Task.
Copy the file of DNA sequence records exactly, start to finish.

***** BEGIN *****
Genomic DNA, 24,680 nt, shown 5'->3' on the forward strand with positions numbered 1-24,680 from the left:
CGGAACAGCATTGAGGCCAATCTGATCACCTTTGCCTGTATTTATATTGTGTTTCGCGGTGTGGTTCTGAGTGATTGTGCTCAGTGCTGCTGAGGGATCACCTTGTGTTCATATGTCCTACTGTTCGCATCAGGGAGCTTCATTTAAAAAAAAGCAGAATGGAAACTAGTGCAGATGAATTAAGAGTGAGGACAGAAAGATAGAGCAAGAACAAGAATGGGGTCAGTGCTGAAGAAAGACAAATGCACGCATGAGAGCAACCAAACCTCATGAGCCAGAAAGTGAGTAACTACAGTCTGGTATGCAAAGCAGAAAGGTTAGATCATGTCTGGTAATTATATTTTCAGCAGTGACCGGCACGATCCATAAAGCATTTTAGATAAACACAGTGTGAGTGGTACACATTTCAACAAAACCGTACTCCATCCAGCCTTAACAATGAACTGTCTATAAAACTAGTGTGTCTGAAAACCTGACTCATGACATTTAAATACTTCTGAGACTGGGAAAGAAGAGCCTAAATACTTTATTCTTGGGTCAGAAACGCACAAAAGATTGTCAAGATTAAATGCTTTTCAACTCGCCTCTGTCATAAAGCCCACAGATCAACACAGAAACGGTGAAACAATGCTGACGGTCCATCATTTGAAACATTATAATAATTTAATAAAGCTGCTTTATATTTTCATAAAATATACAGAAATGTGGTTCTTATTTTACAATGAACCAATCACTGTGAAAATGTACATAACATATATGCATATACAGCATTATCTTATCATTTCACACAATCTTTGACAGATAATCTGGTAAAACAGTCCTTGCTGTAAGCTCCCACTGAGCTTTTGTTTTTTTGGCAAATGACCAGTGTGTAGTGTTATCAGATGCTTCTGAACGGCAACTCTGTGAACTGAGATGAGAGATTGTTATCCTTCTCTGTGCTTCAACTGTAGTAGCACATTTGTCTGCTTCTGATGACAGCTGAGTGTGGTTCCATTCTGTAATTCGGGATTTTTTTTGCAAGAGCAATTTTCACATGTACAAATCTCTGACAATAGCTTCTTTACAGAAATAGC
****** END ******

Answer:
Genomic DNA, 24,680 nt, shown 5'->3' on the forward strand with positions numbered 1-24,680 from the left:
CGGAACAGCATTGAGGCCAATCTGATCACCTTTGCCTGTATTTATATTGTGTTTCGCGGTGTGGTTCTGAGTGATTGTGCTCAGTGCTGCTGAGGGATCACCTTGTGTTCATATGTCCTACTGTTCGCATCAGGGAGCTTCATTTAAAAAAAAGCAGAATGGAAACTAGTGCAGATGAATTAAGAGTGAGGACAGAAAGATAGAGCAAGAACAAGAATGGGGTCAGTGCTGAAGAAAGACAAATGCACGCATGAGAGCAACCAAACCTCATGAGCCAGAAAGTGAGTAACTACAGTCTGGTATGCAAAGCAGAAAGGTTAGATCATGTCTGGTAATTATATTTTCAGCAGTGACCGGCACGATCCATAAAGCATTTTAGATAAACACAGTGTGAGTGGTACACATTTCAACAAAACCGTACTCCATCCAGCCTTAACAATGAACTGTCTATAAAACTAGTGTGTCTGAAAACCTGACTCATGACATTTAAATACTTCTGAGACTGGGAAAGAAGAGCCTAAATACTTTATTCTTGGGTCAGAAACGCACAAAAGATTGTCAAGATTAAATGCTTTTCAACTCGCCTCTGTCATAAAGCCCACAGATCAACACAGAAACGGTGAAACAATGCTGACGGTCCATCATTTGAAACATTATAATAATTTAATAAAGCTGCTTTATATTTTCATAAAATATACAGAAATGTGGTTCTTATTTTACAATGAACCAATCACTGTGAAAATGTACATAACATATATGCATATACAGCATTATCTTATCATTTCACACAATCTTTGACAGATAATCTGGTAAAACAGTCCTTGCTGTAAGCTCCCACTGAGCTTTTGTTTTTTTGGCAAATGACCAGTGTGTAGTGTTATCAGATGCTTCTGAACGGCAACTCTGTGAACTGAGATGAGAGATTGTTATCCTTCTCTGTGCTTCAACTGTAGTAGCACATTTGTCTGCTTCTGATGACAGCTGAGTGTGGTTCCATTCTGTAATTCGGGATTTTTTTTGCAAGAGCAATTTTCACATGTACAAATCTCTGACAATAGCTTCTTTACAGAAATAGC